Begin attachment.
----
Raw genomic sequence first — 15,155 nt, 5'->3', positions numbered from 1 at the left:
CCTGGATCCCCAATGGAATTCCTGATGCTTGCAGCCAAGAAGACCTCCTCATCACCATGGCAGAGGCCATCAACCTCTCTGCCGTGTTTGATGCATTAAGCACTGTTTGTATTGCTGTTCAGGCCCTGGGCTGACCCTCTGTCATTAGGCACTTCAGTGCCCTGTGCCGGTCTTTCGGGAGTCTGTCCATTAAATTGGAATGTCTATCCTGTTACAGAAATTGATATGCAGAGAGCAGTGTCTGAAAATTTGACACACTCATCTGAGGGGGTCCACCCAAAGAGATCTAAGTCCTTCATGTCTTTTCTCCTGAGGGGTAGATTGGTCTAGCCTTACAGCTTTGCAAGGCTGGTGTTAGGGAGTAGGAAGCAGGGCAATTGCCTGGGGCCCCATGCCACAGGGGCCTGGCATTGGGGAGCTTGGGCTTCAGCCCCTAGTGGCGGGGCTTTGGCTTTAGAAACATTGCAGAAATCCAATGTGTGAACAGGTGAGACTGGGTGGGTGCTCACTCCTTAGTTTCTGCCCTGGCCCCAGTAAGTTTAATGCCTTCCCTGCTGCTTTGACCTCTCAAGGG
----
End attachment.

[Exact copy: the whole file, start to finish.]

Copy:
Raw genomic sequence first — 15,155 nt, 5'->3', positions numbered from 1 at the left:
CCTGGATCCCCAATGGAATTCCTGATGCTTGCAGCCAAGAAGACCTCCTCATCACCATGGCAGAGGCCATCAACCTCTCTGCCGTGTTTGATGCATTAAGCACTGTTTGTATTGCTGTTCAGGCCCTGGGCTGACCCTCTGTCATTAGGCACTTCAGTGCCCTGTGCCGGTCTTTCGGGAGTCTGTCCATTAAATTGGAATGTCTATCCTGTTACAGAAATTGATATGCAGAGAGCAGTGTCTGAAAATTTGACACACTCATCTGAGGGGGTCCACCCAAAGAGATCTAAGTCCTTCATGTCTTTTCTCCTGAGGGGTAGATTGGTCTAGCCTTACAGCTTTGCAAGGCTGGTGTTAGGGAGTAGGAAGCAGGGCAATTGCCTGGGGCCCCATGCCACAGGGGCCTGGCATTGGGGAGCTTGGGCTTCAGCCCCTAGTGGCGGGGCTTTGGCTTTAGAAACATTGCAGAAATCCAATGTGTGAACAGGTGAGACTGGGTGGGTGCTCACTCCTTAGTTTCTGCCCTGGCCCCAGTAAGTTTAATGCCTTCCCTGCTGCTTTGACCTCTCAAGGG